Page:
Tag Archives: learning

A Job is Not a Person

Sometimes I idealize people. For example, as someone who cares about social justice and the arts, I often assume the best about organizers, writers, people who work in social justice-related nonprofits, etc. I tend to think that people whose careers involve fighting oppression or writing beautiful essays will possess corollary qualities, like deep self-awareness, a knowledge of how systemic oppression manifests in their interpersonal relationships, and a general compassion for those around them. My idealization reminds me of how some people I know idealize therapists as like, super emotionally intelligent, all-knowing seers of the human soul.

As a therapist who’s seen a few therapists for my own mental health, I’m here to tell you that some of us suck at our jobs. Continue reading

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Process

I swallow cold air and bite frosty wind, leaping out of my dorm for a late night jog. Wearing a thin jacket and shorts, I let darkness envelop me and whisk me away from my essay due in two hours. As my feet pound the pavement, each thump in rhythm with some trashy pop song, an old friend assaults me, appearing from the shadowed buildings of colonial Williamsburg. He asks if I’m really making the most of my time at college, if I’m really doing all that I can, if –

A tree branch trips me and I hit the ground with a thud. Continue reading

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Sweet City Lights

It’s 12:45 AM, and I feel my feet pound on the pavement.

Thirst took me here, outside of my Chicago hotel room, and onto the street with a friend. We tried to obtain water through room service, but they stated that they wouldn’t have any until 4 AM. When my friend and I asked where the nearest location we could buy some was, a helpful employee told us that there was a gas station five lights down.

So we left. Outside, the frigid air forced my arms to clutch across my chest, and the black skinny jeans and sweatshirt I wore were not enough to keep me warm. I wasn’t freezing, exactly, but the cold made me want to cover myself with a ton of thick blankets. My friend who accompanied me wore nothing but jeans and a white T-shirt, and he managed to muscle through without complaining.

As we walked, completely alone – aside from a few cars passing by – he began conversation and I followed. Continue reading

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Unafraid

My family members tell me that when I was little, my mom refused to change my diaper. My dad did, sometimes, but usually my grandmother would. Even at a young age, my grandmother was stepping in to provide the support I needed, when my mom wouldn’t dare to do so.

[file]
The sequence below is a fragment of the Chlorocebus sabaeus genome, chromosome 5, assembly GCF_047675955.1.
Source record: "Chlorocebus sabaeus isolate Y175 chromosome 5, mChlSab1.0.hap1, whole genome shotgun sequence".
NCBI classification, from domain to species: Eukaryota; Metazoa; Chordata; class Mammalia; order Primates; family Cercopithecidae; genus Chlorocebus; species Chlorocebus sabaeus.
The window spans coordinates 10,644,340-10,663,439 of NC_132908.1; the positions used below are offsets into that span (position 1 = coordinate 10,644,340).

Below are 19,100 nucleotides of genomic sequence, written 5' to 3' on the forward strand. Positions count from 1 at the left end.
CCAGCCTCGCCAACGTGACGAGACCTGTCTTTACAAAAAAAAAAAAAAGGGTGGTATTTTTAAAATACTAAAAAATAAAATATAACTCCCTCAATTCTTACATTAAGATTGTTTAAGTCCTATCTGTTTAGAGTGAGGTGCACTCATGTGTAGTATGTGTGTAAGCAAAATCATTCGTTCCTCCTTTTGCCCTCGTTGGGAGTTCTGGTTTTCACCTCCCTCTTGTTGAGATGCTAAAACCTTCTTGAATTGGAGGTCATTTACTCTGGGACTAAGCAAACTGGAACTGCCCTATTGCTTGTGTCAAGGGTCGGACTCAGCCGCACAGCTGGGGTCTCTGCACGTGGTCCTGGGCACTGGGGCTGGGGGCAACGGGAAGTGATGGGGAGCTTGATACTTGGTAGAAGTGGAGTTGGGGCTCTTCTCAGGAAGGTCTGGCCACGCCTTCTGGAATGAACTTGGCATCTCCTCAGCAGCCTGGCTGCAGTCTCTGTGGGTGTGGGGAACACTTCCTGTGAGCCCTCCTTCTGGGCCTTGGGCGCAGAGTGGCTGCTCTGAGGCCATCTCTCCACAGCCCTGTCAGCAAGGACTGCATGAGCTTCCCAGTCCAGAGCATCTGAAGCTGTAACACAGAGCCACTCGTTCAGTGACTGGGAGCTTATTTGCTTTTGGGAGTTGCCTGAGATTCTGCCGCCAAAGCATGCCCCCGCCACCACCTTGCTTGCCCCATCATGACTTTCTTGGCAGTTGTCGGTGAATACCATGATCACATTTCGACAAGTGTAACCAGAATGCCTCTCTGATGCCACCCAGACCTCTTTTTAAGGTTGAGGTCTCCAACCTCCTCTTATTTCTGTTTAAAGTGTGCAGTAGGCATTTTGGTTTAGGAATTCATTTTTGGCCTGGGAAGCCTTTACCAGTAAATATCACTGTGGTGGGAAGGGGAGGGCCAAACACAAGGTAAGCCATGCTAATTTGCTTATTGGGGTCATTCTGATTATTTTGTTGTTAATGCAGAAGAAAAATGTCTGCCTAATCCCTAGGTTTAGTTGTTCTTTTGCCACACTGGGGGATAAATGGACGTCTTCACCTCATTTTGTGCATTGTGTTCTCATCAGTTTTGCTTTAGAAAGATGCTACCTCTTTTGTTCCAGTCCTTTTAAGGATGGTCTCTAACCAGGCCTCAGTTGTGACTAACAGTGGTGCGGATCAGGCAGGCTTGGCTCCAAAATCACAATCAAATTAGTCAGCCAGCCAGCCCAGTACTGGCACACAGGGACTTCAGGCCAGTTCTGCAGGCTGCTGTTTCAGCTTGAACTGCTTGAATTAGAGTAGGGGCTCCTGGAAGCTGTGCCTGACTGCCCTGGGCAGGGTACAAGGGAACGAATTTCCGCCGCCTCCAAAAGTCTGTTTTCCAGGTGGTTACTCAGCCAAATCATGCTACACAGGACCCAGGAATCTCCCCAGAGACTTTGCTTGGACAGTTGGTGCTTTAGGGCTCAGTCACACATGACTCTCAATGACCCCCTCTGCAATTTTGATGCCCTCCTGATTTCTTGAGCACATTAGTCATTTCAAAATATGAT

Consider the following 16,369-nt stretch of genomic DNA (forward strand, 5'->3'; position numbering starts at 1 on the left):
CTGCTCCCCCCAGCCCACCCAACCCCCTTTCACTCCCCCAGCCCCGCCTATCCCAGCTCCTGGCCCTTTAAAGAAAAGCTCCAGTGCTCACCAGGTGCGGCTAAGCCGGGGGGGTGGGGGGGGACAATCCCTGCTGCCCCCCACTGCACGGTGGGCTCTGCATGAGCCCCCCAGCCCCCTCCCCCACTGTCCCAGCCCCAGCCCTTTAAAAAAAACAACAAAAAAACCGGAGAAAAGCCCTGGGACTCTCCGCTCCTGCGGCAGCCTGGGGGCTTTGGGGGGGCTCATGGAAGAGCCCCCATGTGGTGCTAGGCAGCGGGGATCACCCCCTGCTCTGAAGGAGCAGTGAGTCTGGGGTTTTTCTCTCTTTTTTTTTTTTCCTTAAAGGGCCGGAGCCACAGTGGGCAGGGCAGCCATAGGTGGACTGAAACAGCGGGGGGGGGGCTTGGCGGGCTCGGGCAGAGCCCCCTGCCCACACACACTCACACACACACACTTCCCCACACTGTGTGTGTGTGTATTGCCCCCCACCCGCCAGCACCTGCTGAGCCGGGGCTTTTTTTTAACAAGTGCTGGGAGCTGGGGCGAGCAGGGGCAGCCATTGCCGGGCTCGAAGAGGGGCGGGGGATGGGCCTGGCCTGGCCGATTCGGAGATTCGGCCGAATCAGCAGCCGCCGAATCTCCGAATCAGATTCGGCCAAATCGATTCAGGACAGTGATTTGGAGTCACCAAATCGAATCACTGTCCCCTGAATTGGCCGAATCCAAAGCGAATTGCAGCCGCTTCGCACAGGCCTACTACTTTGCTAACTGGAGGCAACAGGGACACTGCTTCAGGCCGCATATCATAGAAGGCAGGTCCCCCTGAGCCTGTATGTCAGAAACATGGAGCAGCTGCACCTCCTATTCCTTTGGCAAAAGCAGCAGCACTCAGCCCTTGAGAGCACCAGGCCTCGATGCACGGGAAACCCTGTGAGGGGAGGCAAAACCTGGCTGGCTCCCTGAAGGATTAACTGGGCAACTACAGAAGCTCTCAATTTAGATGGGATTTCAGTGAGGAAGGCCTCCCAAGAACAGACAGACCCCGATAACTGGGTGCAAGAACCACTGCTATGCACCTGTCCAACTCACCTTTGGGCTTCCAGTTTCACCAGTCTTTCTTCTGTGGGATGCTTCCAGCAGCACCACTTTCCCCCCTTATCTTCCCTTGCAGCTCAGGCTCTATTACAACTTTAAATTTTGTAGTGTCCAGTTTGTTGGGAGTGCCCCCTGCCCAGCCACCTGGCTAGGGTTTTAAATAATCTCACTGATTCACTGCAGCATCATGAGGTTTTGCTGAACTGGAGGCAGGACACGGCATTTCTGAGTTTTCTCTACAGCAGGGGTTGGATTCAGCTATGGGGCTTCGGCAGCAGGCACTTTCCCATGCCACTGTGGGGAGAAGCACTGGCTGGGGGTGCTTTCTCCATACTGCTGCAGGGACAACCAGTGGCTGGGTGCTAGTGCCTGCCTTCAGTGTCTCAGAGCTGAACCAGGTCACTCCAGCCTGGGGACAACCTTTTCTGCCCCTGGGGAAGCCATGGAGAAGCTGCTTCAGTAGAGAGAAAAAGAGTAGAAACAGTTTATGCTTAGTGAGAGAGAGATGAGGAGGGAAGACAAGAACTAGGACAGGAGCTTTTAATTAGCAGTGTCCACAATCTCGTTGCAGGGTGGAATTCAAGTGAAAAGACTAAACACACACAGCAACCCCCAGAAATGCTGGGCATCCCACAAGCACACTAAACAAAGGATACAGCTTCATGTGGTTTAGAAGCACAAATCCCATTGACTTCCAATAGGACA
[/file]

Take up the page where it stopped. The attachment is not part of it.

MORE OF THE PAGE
My mom made me cry a lot when I was little. Almost every day. I remember all the little mistakes I made, the endless missteps of an inexperienced toddler, always met with a sharp hand or stinging words. I don’t think I would have survived if it hadn’t been for my grandmother, who has lived with my family since the day I was born.

Every time my mother abused me, I would run to my grandmother. Continue reading

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Should Students Be Paid To Get Good Grades?

This topic – whether students should receive payment for obtaining good grades – came up in my Psychology class a few months ago, and it got me thinking.

I’m not the brightest guy on the block, but when it comes to academics, I admit that I do decently. So if someone were to propose to me a plan in which I would receive money for my straight A’s and cash for my SAT score, why not? In this economy, any amount could go a long way. As a high school junior, college is coming up for me in a couple of years, and it’s not like the cost of tuition is becoming cheaper. But while one may be saving for future expenses by receiving money for their academic achievements, they could be losing something far more important in the process – their intrinsic motivation. Continue reading

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My Pants and My Mom, Part 2 (the Happy Anti-Ending)

This takes place roughly two days after this incident. My mom and I are in the car; she is driving, and I am in the passenger seat.

“Did you see your AP Psychology grade?” she asks.

I shake my head.

“You have a 99%,” she says,” I bet you’re at the top of the class.”

“Teachers love students who work hard,” she goes on,” I’m sure it brings your teacher great happiness to have a student who works as hard as you do.”